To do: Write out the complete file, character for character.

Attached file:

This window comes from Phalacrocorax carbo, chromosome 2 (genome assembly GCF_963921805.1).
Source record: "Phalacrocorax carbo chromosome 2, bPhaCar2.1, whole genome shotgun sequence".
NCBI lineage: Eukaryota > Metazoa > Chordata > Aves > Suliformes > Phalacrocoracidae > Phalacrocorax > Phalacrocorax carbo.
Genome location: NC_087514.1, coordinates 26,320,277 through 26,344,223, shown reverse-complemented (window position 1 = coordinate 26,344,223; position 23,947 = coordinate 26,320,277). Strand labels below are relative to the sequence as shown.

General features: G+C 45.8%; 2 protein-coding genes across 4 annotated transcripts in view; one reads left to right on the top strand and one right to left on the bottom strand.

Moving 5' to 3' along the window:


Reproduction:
This window comes from Phalacrocorax carbo, chromosome 2 (genome assembly GCF_963921805.1).
Source record: "Phalacrocorax carbo chromosome 2, bPhaCar2.1, whole genome shotgun sequence".
NCBI lineage: Eukaryota > Metazoa > Chordata > Aves > Suliformes > Phalacrocoracidae > Phalacrocorax > Phalacrocorax carbo.
Genome location: NC_087514.1, coordinates 26,320,277 through 26,344,223, shown reverse-complemented (window position 1 = coordinate 26,344,223; position 23,947 = coordinate 26,320,277). Strand labels below are relative to the sequence as shown.

General features: G+C 45.8%; 2 protein-coding genes across 4 annotated transcripts in view; one reads left to right on the top strand and one right to left on the bottom strand.

Moving 5' to 3' along the window: